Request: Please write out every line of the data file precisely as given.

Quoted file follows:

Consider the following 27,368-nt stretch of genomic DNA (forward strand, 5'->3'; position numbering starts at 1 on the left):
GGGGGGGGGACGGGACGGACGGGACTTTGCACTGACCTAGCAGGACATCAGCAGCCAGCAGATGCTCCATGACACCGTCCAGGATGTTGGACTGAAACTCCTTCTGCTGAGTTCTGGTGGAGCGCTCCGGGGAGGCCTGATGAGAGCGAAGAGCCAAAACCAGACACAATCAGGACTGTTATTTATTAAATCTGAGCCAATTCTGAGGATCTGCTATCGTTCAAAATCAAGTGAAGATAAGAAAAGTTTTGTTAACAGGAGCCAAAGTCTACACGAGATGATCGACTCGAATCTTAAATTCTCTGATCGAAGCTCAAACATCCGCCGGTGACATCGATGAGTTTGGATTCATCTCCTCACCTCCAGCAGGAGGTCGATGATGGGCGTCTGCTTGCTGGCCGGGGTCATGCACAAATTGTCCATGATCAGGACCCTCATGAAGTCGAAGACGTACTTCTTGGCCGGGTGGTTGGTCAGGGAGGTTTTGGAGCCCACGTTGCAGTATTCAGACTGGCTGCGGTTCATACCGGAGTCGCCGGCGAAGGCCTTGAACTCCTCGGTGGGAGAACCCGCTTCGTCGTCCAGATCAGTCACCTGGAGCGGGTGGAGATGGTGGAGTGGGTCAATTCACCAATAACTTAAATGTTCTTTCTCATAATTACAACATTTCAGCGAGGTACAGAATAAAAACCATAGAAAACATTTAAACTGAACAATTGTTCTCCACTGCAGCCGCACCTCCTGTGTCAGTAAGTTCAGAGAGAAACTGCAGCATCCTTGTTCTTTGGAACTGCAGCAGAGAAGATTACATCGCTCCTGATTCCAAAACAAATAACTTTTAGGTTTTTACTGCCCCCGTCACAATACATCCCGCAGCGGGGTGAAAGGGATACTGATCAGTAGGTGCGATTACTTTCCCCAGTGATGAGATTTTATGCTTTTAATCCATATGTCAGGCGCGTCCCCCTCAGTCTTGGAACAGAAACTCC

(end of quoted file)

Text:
Consider the following 27,368-nt stretch of genomic DNA (forward strand, 5'->3'; position numbering starts at 1 on the left):
GGGGGGGGGACGGGACGGACGGGACTTTGCACTGACCTAGCAGGACATCAGCAGCCAGCAGATGCTCCATGACACCGTCCAGGATGTTGGACTGAAACTCCTTCTGCTGAGTTCTGGTGGAGCGCTCCGGGGAGGCCTGATGAGAGCGAAGAGCCAAAACCAGACACAATCAGGACTGTTATTTATTAAATCTGAGCCAATTCTGAGGATCTGCTATCGTTCAAAATCAAGTGAAGATAAGAAAAGTTTTGTTAACAGGAGCCAAAGTCTACACGAGATGATCGACTCGAATCTTAAATTCTCTGATCGAAGCTCAAACATCCGCCGGTGACATCGATGAGTTTGGATTCATCTCCTCACCTCCAGCAGGAGGTCGATGATGGGCGTCTGCTTGCTGGCCGGGGTCATGCACAAATTGTCCATGATCAGGACCCTCATGAAGTCGAAGACGTACTTCTTGGCCGGGTGGTTGGTCAGGGAGGTTTTGGAGCCCACGTTGCAGTATTCAGACTGGCTGCGGTTCATACCGGAGTCGCCGGCGAAGGCCTTGAACTCCTCGGTGGGAGAACCCGCTTCGTCGTCCAGATCAGTCACCTGGAGCGGGTGGAGATGGTGGAGTGGGTCAATTCACCAATAACTTAAATGTTCTTTCTCATAATTACAACATTTCAGCGAGGTACAGAATAAAAACCATAGAAAACATTTAAACTGAACAATTGTTCTCCACTGCAGCCGCACCTCCTGTGTCAGTAAGTTCAGAGAGAAACTGCAGCATCCTTGTTCTTTGGAACTGCAGCAGAGAAGATTACATCGCTCCTGATTCCAAAACAAATAACTTTTAGGTTTTTACTGCCCCCGTCACAATACATCCCGCAGCGGGGTGAAAGGGATACTGATCAGTAGGTGCGATTACTTTCCCCAGTGATGAGATTTTATGCTTTTAATCCATATGTCAGGCGCGTCCCCCTCAGTCTTGGAACAGAAACTCC